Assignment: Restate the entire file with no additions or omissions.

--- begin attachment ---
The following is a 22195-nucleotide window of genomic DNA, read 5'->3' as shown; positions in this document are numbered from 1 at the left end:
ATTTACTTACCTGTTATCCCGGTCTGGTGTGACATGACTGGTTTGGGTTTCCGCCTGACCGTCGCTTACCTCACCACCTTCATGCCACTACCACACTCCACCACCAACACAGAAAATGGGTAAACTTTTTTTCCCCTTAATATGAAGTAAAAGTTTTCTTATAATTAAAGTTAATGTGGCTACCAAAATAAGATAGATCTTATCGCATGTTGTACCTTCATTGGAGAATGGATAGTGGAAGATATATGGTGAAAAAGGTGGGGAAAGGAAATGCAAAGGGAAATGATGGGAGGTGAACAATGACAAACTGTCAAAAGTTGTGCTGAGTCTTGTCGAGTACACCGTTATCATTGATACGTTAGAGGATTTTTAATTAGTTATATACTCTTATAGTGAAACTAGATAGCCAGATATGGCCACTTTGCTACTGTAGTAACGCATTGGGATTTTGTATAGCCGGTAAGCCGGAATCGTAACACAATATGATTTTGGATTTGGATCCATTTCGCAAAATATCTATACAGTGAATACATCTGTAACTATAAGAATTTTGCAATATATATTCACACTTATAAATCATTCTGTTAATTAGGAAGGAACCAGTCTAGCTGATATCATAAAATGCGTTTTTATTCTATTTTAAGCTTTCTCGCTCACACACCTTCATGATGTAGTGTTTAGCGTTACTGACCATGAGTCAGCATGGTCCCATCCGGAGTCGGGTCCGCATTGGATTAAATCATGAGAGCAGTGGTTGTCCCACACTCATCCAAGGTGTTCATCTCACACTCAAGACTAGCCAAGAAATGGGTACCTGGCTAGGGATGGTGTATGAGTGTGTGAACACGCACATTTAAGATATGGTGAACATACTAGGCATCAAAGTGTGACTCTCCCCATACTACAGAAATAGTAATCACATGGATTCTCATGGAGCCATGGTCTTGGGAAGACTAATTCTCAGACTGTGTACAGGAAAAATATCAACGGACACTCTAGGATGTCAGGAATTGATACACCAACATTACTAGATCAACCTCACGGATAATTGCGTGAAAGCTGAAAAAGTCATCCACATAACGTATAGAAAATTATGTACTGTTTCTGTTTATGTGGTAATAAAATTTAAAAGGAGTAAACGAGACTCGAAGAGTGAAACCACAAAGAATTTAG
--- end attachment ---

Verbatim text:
The following is a 22195-nucleotide window of genomic DNA, read 5'->3' as shown; positions in this document are numbered from 1 at the left end:
ATTTACTTACCTGTTATCCCGGTCTGGTGTGACATGACTGGTTTGGGTTTCCGCCTGACCGTCGCTTACCTCACCACCTTCATGCCACTACCACACTCCACCACCAACACAGAAAATGGGTAAACTTTTTTTCCCCTTAATATGAAGTAAAAGTTTTCTTATAATTAAAGTTAATGTGGCTACCAAAATAAGATAGATCTTATCGCATGTTGTACCTTCATTGGAGAATGGATAGTGGAAGATATATGGTGAAAAAGGTGGGGAAAGGAAATGCAAAGGGAAATGATGGGAGGTGAACAATGACAAACTGTCAAAAGTTGTGCTGAGTCTTGTCGAGTACACCGTTATCATTGATACGTTAGAGGATTTTTAATTAGTTATATACTCTTATAGTGAAACTAGATAGCCAGATATGGCCACTTTGCTACTGTAGTAACGCATTGGGATTTTGTATAGCCGGTAAGCCGGAATCGTAACACAATATGATTTTGGATTTGGATCCATTTCGCAAAATATCTATACAGTGAATACATCTGTAACTATAAGAATTTTGCAATATATATTCACACTTATAAATCATTCTGTTAATTAGGAAGGAACCAGTCTAGCTGATATCATAAAATGCGTTTTTATTCTATTTTAAGCTTTCTCGCTCACACACCTTCATGATGTAGTGTTTAGCGTTACTGACCATGAGTCAGCATGGTCCCATCCGGAGTCGGGTCCGCATTGGATTAAATCATGAGAGCAGTGGTTGTCCCACACTCATCCAAGGTGTTCATCTCACACTCAAGACTAGCCAAGAAATGGGTACCTGGCTAGGGATGGTGTATGAGTGTGTGAACACGCACATTTAAGATATGGTGAACATACTAGGCATCAAAGTGTGACTCTCCCCATACTACAGAAATAGTAATCACATGGATTCTCATGGAGCCATGGTCTTGGGAAGACTAATTCTCAGACTGTGTACAGGAAAAATATCAACGGACACTCTAGGATGTCAGGAATTGATACACCAACATTACTAGATCAACCTCACGGATAATTGCGTGAAAGCTGAAAAAGTCATCCACATAACGTATAGAAAATTATGTACTGTTTCTGTTTATGTGGTAATAAAATTTAAAAGGAGTAAACGAGACTCGAAGAGTGAAACCACAAAGAATTTAG